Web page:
NASHVILLE, Tenn. (BP)–The 2-foot-high brass cross at the center of a months-old controversy at the College of William and Mary will be permanently on display in a glass case in historic Wren Chapel as a compromise between the school’s president and his critics.
“The case shall be located in a prominent, readily visible place, accompanied by a plaque explaining the college’s Anglican roots and its historic connection to Bruton Parish Church [a local Episcopal congregation],” a committee appointed to study the matter recommended March 6. “The Wren sacristy shall be available to house sacred objects of any religious tradition for use in worship and devotion by members of the college community.”
A donor had withdrawn a pledge valued at between $10 million and $12 million to the nation’s second-oldest college because of the president’s decision last October to remove the cross from the chapel.
The Richmond Times-Dispatch reported March 1 that James W. McGlothlin, a former member of William & Mary’s board of visitors, revoked his pledge in protest of what he called an “unbelievable” move by college President Gene R. Nichol.
A spokesman for the college told the Times-Dispatch he was not yet aware whether the pledge would be reinstated in light of the compromise.
Wren Chapel opened in 1732 and was used for mandatory morning and evening daily prayer on the Williamsburg, Va., campus at the time. But Nichol determined that the presence of the cross made some students, faculty and staff who do not support Christianity feel unwelcome in the chapel for the building’s modern uses.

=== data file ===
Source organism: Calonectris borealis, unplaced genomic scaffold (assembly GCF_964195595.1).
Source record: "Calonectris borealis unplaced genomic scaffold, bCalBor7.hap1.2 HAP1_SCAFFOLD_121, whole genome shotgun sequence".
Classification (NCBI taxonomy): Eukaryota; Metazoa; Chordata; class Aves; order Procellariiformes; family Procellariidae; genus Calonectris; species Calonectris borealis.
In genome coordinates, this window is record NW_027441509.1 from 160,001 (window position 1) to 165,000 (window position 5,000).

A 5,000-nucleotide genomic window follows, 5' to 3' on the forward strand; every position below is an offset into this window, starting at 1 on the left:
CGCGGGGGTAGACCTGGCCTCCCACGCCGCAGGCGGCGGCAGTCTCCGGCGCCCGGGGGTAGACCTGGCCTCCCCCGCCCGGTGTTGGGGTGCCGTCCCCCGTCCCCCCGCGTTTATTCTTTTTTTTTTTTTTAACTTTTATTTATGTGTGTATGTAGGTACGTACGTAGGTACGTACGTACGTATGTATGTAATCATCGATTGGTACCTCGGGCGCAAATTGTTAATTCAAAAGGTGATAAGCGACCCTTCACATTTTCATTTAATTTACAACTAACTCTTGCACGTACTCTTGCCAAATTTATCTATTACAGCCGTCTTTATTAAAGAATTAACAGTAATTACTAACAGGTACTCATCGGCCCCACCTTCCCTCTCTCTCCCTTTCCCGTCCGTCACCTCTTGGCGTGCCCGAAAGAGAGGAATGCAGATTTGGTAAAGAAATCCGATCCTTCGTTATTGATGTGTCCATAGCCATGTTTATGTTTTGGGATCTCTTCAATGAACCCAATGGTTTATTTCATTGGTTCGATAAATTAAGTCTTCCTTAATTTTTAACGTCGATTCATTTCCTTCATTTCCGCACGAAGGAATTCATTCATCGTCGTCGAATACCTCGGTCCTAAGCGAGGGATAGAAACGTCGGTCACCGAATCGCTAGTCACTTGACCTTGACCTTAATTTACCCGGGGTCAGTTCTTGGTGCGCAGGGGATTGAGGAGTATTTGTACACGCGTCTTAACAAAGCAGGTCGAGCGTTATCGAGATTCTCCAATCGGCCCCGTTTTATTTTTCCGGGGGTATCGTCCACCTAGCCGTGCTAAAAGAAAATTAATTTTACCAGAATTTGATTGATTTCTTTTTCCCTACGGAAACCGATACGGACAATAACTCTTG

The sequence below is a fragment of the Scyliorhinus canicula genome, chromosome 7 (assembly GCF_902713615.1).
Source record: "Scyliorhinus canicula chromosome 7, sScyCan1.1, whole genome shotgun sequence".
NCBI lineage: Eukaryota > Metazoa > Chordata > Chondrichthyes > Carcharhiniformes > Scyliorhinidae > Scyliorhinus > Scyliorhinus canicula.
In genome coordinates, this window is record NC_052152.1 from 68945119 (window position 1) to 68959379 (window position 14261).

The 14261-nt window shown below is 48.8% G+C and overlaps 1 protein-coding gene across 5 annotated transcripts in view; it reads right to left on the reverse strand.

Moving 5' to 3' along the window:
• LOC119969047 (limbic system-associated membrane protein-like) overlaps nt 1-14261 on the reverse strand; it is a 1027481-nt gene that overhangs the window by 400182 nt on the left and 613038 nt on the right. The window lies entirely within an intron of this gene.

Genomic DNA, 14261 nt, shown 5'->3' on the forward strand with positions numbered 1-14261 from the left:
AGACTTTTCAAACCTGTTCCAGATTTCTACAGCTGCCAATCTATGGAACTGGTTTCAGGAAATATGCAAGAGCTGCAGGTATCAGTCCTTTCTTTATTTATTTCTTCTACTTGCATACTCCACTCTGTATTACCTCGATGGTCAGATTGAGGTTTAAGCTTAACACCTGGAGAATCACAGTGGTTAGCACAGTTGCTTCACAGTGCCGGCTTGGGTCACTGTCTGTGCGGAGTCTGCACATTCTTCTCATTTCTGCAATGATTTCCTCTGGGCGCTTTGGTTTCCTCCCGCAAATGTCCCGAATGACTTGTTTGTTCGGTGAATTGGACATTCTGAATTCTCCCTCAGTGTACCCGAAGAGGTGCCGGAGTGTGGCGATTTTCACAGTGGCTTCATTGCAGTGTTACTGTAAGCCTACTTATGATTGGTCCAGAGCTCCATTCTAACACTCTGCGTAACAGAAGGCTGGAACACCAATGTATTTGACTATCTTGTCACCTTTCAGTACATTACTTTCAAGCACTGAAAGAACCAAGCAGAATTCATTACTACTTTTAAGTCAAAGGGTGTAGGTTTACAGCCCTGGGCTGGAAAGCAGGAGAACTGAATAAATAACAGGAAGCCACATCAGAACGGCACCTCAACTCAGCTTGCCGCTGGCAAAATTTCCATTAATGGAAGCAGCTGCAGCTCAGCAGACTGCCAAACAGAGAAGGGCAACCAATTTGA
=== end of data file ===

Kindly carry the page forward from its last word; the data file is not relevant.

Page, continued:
Nichol ordered the cross, which was installed in 1940, removed, and in December he agreed to let it appear each Sunday in response to outcries from alumni and others who support the school’s Christian heritage.
After news of the withdrawn pledge surfaced, Nichol wrote an editorial piece for the Times-Dispatch March 1. He said he would not back down, lest the college lose prospective students to more secular institutions.
“Is it acceptable, as an aspiring public university, to open our doors less fully to some because of their religious affiliations? As strongly as we value our own beliefs, will we make others less welcome because of their own?” Nichol wrote.
More than 17,500 people signed an online petition organized by the group “Save the Wren Cross” asking Nichol to reverse his cross removal order, compared to just 2,000 who supported the removal of the cross.
The Times-Dispatch reported that the study committee would continue meeting to consider the broader question of the role of religion at William and Mary.
FAME & FORTUNE CORRUPT AGAIN — Pacman Jones, star cornerback for the Tennessee Titans, is under review by the NFL’s personal conduct policy after at least 10 incidents involving police since he became the team’s top draft pick in 2005. His latest two episodes include a triple shooting at a Las Vegas strip club and felony charges of obstructing police during a drug bust in Georgia.
And Jones is accomplishing all of this before his 24th birthday.
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“And a lot of people around him don’t have his best interest at heart,” Jones added. “I tell him, just like I’m telling you, but he’ll leave me or go on out the room when I am talking to him. He knows right and wrong. I guarantee you that. But he just thinks the dollar bill can get you out of everything.”